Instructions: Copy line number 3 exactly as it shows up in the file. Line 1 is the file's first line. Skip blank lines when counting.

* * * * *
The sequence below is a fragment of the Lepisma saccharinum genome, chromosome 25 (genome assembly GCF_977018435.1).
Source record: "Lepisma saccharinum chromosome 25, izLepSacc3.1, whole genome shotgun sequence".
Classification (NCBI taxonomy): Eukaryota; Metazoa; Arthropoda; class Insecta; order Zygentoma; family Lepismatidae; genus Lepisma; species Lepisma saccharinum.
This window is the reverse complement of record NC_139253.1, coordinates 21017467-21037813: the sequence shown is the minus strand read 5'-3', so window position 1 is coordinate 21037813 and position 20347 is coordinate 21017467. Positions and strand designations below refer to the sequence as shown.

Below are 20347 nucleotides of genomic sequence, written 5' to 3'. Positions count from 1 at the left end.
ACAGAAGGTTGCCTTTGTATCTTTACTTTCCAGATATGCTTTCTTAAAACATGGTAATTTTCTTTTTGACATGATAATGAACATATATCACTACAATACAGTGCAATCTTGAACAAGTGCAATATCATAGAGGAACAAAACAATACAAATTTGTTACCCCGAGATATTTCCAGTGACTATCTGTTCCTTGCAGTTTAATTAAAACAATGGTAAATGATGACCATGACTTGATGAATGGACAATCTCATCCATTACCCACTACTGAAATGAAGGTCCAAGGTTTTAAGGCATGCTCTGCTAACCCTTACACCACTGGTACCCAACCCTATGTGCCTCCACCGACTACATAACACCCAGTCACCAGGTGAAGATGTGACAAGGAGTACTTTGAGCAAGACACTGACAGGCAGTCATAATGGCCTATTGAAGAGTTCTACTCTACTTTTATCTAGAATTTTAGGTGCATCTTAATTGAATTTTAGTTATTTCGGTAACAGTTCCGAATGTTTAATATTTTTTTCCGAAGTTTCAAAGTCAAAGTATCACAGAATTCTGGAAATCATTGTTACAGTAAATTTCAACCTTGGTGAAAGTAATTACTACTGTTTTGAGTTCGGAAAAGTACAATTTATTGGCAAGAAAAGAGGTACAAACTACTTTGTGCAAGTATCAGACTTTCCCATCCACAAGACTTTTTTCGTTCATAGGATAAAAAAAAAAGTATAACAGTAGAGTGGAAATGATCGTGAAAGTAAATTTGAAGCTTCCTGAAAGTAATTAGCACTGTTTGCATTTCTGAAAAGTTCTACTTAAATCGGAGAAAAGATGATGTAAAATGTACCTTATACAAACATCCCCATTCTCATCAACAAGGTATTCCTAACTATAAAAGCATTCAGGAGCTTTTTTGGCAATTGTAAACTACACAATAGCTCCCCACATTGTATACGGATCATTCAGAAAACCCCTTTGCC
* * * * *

Classification (NCBI taxonomy): Eukaryota; Metazoa; Arthropoda; class Insecta; order Zygentoma; family Lepismatidae; genus Lepisma; species Lepisma saccharinum.